Joseph Hallenbeck

Deep Work suggests doing an inventory of your network tools and identifying if they substantially positively impact, negatively impact, or little impact the success of your personal and professional goals.

Looking through my bookmarks, phone, and logs, I come up with the following in order of usage:

  • Slack
  • Mastodon
  • RSS
  • Email
  • Discord
  • SMS
  • Voice and/or video phone

Notably missing from my list, thanks to a continuing effort to pair down the destractions and shallow work in my life over the last few years are Hacker News, Reddit, Youtube, Twitter, and Facebook.

The first three were rather hard. It’s easy to become caught up in the belief that keeping up on industry news, watching conference recordings, and reading about the latest tool (that will never appear in your working stack) is a productive use of time. I’ve reached the conclusion that reading about a new tool or technique is only useful if you intend on immediately putting that tool or technique to use. Otherwise, it’s just another form of entertainment. By the time you actually need that tool, whatever reading you did on it will long gone from memory.

Twitter was easy. Twitter was amusing, but ultimately pointless.

Facebook. I still keep an account there. After several years of doing “internet sabbaticals,” it occurred to me that the only use I have for Facebook is it’s original use – as a personal rolodex for reaching out to firends and relatives via other mediums. Liking the latest iteration of someone’s vacation photos is not maintaining a relationship with them. Calling them, or taking them out to lunch when you’re in town is. So Facebook sits, and I log into it once a quarter. It’s draw for distraction entirely broken.

This leaves the remaining network tools and the question: Do they provide a substantially positive impact on my personal and professional goals?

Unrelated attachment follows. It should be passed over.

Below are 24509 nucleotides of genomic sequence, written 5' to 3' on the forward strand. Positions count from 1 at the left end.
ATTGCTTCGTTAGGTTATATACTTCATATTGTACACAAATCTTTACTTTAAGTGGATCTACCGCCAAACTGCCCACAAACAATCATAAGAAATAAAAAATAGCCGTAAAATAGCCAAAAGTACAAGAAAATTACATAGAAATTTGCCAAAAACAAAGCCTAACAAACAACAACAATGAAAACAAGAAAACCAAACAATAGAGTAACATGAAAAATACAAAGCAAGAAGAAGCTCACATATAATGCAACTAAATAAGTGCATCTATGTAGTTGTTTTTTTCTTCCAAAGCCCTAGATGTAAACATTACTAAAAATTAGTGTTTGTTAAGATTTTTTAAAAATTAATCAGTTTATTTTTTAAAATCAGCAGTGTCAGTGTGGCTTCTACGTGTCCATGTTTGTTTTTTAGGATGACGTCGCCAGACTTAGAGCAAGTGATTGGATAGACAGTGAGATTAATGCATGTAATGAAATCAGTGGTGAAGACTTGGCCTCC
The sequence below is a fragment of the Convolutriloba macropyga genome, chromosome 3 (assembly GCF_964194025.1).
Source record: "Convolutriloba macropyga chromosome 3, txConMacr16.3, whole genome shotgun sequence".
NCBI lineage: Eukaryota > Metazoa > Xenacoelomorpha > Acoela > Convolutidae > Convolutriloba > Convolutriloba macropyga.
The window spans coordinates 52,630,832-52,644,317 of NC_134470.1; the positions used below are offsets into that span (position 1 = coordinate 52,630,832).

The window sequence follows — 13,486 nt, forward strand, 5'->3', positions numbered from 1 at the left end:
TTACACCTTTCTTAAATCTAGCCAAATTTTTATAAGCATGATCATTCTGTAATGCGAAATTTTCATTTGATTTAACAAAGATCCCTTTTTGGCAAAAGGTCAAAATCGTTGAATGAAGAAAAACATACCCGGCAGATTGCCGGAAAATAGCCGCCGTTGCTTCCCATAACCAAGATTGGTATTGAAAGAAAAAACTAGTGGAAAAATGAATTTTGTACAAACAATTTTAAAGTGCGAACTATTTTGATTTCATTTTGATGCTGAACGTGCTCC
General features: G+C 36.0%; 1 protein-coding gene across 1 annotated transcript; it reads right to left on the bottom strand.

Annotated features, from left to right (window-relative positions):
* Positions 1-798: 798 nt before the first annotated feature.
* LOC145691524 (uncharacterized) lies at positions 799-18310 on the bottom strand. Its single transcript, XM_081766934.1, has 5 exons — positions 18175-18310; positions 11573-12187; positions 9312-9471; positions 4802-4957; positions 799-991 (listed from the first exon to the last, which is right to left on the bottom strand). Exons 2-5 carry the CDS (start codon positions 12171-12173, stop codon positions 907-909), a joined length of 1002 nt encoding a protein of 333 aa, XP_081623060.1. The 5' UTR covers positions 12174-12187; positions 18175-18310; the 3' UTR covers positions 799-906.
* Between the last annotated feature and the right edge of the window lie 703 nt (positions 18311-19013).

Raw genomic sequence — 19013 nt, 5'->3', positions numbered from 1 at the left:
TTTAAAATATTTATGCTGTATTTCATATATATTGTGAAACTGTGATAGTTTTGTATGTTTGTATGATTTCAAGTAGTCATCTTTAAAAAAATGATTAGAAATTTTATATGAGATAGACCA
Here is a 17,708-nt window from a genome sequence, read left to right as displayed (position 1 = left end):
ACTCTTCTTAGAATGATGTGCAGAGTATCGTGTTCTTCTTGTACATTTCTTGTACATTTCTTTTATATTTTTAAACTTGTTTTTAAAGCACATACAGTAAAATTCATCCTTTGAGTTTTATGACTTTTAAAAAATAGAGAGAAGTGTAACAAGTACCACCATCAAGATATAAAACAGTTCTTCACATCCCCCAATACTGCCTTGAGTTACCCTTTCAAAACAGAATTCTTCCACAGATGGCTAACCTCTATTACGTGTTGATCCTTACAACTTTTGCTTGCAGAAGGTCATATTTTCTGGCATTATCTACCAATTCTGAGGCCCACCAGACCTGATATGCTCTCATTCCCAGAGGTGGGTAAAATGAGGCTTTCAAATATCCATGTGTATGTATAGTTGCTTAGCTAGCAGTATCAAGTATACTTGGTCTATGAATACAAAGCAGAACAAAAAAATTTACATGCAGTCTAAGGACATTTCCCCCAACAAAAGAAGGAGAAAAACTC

Ther are two Slack servers that I am on and while both are for work they serve substantially different purposes.

There is my dayjob Slack server. Fortunately, my CTO is of a similar mindset in terms of keeping distraction down. We treat slack as an asychronous channel. Unless you mention someone, there is no expectation of an immediate response. Mentions and channel-wide broadcasts are pretty much unheard. We don’t have bots clogging up the main channels, although individuals are free to add bot for their own personal distraction.

My second Slack server is {az}Devs, which is a free-based server for the development community in the Arizona area with a heavy lean towards remote developers. As a rural developer, {az}Devs is a great way to keep in touch and network with the Urban based developers. One of my big insecurities of being so remote is that networking opportunities can be hard to come by and difficult or expensive to orchestrate.

My current configuration is Slack on phone and computer – but tuned to only notify or display a visual indicator for mentions. If there are no mentions, I keep to checking Slack strictly to Internet blocks. {az}Devs are not on my phone and all notifications there are disabled.

Does it provide a substantially positive impact? Yes.


Mastodon is perhaps my greatest time waster lately. It very much reminds me of the old web. Small communities, international in scope, but very niche in their interests. On a small instance, you meet people, learn about their hobbies and interests. It doesn’t take long to start recognizing a name from day to day and a community forms around it.

As a remote worker it also serves as a nice water cooler to chat with like minded hackers about work.

It’s hard to say that Mastodon has a substantially positive impact on my personal or professional goals. It’s definitely in the shallow category.

I’ve worked on cutting Mastodon down from being too much of dopamine-hit. I think the big movements are 1) take Tusky off my phone and 2) no more developing and chatting on Mastodon at the same time during the work day. Keep Mastodon confined to dedicated Internet blocks.

Does it provide a substantially positive impact? No. Little impact.